While there are various reasons that the change score did not exceed the MCID in this particular study (eg, time, mobilization as the only form of treatment), clinicians can monitor patient-reported outcomes and make modifications to aid the patient. For instance, the clinician could look at the patient’s scores on the individual items of the FAAM and make sure that the tasks (ie, walking up hills, jumping, running) associated with the items for which the patient has lower scores are being properly addressed by the rehabilitation protocol. By using patient-reported outcomes the clinician would also be able to monitor effective treatment strategies. The clinician may find that patients with CAI demonstrate immprovement following a manual therapy technique, such as joint mobilizations, and adjust their treatment protocol accordingly. Additionally, clinicians should continue to monitor the literature for change scores relevant to the patient-reported outcomes they use and for the populations they treat.
In addition to monitoring patient status through patient-reported outcomes, clinicians can also target physical impairments that are known to contribute to HRQOL. We found that postural control, dorsiflexion range of motion, plantar cutaneous sensation, and ankle arthrometry contributed to 18% to 35% of the variance in patient-reported HRQOL outcome scores.14 In theory, targeting the physical impairments known to contribute to patient-reported outcomes may improve both physical function and HRQOL in individuals with CAI. Thus, clinicians can utilize balance exercises,18-20 foot orthoses,21,22 plantar massage,23 joint mobilizations,16 taping,24 and bracing25 to treat the identified impairments. However, it is imperative that clinicians tailor rehabilitation programs to match the unique needs of the individual patient, as not all CAI patients will exhibit identical physical impairments, and HRQOL may not be contributing to a patient’s overall disability in all cases.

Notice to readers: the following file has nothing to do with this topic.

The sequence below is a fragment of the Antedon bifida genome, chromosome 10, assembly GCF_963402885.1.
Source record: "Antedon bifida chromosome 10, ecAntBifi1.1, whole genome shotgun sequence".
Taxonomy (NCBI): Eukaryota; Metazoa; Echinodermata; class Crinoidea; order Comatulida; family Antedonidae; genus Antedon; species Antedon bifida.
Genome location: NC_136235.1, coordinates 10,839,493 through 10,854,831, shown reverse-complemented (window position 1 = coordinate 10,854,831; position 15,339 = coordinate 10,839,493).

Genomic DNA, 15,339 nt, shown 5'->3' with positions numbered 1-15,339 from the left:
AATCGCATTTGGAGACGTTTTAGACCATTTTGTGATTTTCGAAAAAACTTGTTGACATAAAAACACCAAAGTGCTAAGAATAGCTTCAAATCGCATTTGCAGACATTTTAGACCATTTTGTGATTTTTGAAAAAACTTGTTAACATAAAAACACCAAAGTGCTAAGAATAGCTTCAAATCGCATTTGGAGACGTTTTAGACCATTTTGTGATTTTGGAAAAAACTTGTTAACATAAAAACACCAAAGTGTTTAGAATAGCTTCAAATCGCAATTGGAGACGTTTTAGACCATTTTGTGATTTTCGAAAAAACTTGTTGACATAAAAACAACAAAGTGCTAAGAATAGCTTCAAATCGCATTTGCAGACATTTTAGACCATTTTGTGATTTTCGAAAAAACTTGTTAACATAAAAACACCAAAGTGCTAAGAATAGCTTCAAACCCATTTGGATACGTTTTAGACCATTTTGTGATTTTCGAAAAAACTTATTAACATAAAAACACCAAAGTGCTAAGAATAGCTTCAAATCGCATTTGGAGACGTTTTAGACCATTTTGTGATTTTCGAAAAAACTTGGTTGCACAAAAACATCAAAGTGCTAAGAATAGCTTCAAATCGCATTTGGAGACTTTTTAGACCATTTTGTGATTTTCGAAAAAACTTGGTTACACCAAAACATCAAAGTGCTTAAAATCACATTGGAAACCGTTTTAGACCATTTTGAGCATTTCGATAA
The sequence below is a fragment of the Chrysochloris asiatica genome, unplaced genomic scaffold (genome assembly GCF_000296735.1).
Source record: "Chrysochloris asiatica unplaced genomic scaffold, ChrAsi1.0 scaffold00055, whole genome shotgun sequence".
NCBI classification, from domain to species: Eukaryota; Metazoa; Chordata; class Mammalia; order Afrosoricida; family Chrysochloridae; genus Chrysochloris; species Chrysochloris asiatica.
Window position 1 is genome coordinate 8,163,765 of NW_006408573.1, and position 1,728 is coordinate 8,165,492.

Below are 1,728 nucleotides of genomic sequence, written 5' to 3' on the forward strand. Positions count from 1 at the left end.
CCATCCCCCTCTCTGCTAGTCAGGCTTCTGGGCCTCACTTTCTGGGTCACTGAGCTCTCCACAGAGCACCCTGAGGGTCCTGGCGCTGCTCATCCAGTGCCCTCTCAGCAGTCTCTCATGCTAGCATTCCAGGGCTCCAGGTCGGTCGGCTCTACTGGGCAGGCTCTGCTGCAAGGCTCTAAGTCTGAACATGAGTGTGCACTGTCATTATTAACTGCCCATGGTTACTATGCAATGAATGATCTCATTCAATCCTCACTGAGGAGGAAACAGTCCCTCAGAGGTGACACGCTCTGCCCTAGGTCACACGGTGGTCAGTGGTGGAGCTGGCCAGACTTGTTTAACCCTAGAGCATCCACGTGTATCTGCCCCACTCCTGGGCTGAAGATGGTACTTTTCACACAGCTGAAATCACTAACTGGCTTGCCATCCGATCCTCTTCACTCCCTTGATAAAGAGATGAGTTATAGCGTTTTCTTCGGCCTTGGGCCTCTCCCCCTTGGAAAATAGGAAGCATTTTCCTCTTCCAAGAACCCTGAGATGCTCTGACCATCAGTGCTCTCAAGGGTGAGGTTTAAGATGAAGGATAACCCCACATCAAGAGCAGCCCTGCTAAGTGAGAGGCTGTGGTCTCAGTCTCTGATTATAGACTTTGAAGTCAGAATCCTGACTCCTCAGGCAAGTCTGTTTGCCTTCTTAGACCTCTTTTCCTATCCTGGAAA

Despite the links we have identified between physical impairment and HRQOL it is important that clinicians recognize that the variables identified accounted for only up to 35% of the variance in HRQOL. Thus, it is clear that there are other variables contributing to HRQOL detriments. Accordingly, it is important that clinicians recognize that some health issues may be beyond the scope of their control and require referral. For example, heightened fear of reinjury or mental components of HRQOL such as social anxiety or altered relationships may be better addressed by mental health professionals. Clinicians should endeavor to recognize when a patient’s ailments are beyond their scope of practice and refer to the appropriate healthcare professional.
It is evident from the current literature that individuals with CAI exhibit HRQOL deficits. As a result, clinicians must recognize the value of whole-person healthcare and acknowledge that each patient copes with injury in his or her own unique way. Patient-reported outcomes provide an outlet for the patient and a resource for clinicians to obtain pertinent information regarding the individual’s perception of his or her physical impairment, activity limitations, and participation restrictions following injury. This information can be used to design and implement evidence-based treatment and rehabilitation strategies that emphasize the best available evidence, clinical expertise, and patient values.
Overall, the current literature suggests that CAI impacts the multidimensional profile of HRQOL and reiterates the usefulness of implementing patient-reported outcomes as clinical assessment tools. Using patient-reported outcomes to capture the patient’s perception of disablement following injury is vital to improving the overall quality of care provided and ensuring a complete recovery.
Megan N. Houston, PhD, ATC, is a postdoctoral research fellow in anatomical and clinical neurotrauma at A.T. Still University in Mesa, AZ. Matthew C. Hoch PhD, ATC, is an assistant professor in the School of Physical Therapy & Athletic Training at Old Dominion University in Norfolk, VA.